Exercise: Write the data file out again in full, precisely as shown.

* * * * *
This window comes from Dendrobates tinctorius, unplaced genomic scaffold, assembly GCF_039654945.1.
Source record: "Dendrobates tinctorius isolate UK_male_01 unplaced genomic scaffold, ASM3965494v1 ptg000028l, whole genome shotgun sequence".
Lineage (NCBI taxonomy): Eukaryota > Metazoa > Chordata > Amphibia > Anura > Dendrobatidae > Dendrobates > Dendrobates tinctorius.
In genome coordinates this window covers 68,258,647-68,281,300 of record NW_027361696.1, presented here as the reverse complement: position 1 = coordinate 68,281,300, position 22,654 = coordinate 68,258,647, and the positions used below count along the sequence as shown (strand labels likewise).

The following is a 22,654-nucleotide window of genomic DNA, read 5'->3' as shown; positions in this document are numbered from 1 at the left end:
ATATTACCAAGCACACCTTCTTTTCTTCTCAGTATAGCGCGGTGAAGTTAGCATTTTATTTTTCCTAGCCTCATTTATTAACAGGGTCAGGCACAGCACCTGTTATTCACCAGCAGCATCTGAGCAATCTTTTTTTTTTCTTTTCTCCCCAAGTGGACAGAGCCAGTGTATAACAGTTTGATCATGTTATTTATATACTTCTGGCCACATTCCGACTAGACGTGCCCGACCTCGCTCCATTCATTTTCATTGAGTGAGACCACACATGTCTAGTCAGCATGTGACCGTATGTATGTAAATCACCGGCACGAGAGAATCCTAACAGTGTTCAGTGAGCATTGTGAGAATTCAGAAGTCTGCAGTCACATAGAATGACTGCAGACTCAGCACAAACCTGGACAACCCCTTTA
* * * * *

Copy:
This window comes from Dendrobates tinctorius, unplaced genomic scaffold, assembly GCF_039654945.1.
Source record: "Dendrobates tinctorius isolate UK_male_01 unplaced genomic scaffold, ASM3965494v1 ptg000028l, whole genome shotgun sequence".
Lineage (NCBI taxonomy): Eukaryota > Metazoa > Chordata > Amphibia > Anura > Dendrobatidae > Dendrobates > Dendrobates tinctorius.
In genome coordinates this window covers 68,258,647-68,281,300 of record NW_027361696.1, presented here as the reverse complement: position 1 = coordinate 68,281,300, position 22,654 = coordinate 68,258,647, and the positions used below count along the sequence as shown (strand labels likewise).

The following is a 22,654-nucleotide window of genomic DNA, read 5'->3' as shown; positions in this document are numbered from 1 at the left end:
ATATTACCAAGCACACCTTCTTTTCTTCTCAGTATAGCGCGGTGAAGTTAGCATTTTATTTTTCCTAGCCTCATTTATTAACAGGGTCAGGCACAGCACCTGTTATTCACCAGCAGCATCTGAGCAATCTTTTTTTTTTCTTTTCTCCCCAAGTGGACAGAGCCAGTGTATAACAGTTTGATCATGTTATTTATATACTTCTGGCCACATTCCGACTAGACGTGCCCGACCTCGCTCCATTCATTTTCATTGAGTGAGACCACACATGTCTAGTCAGCATGTGACCGTATGTATGTAAATCACCGGCACGAGAGAATCCTAACAGTGTTCAGTGAGCATTGTGAGAATTCAGAAGTCTGCAGTCACATAGAATGACTGCAGACTCAGCACAAACCTGGACAACCCCTTTA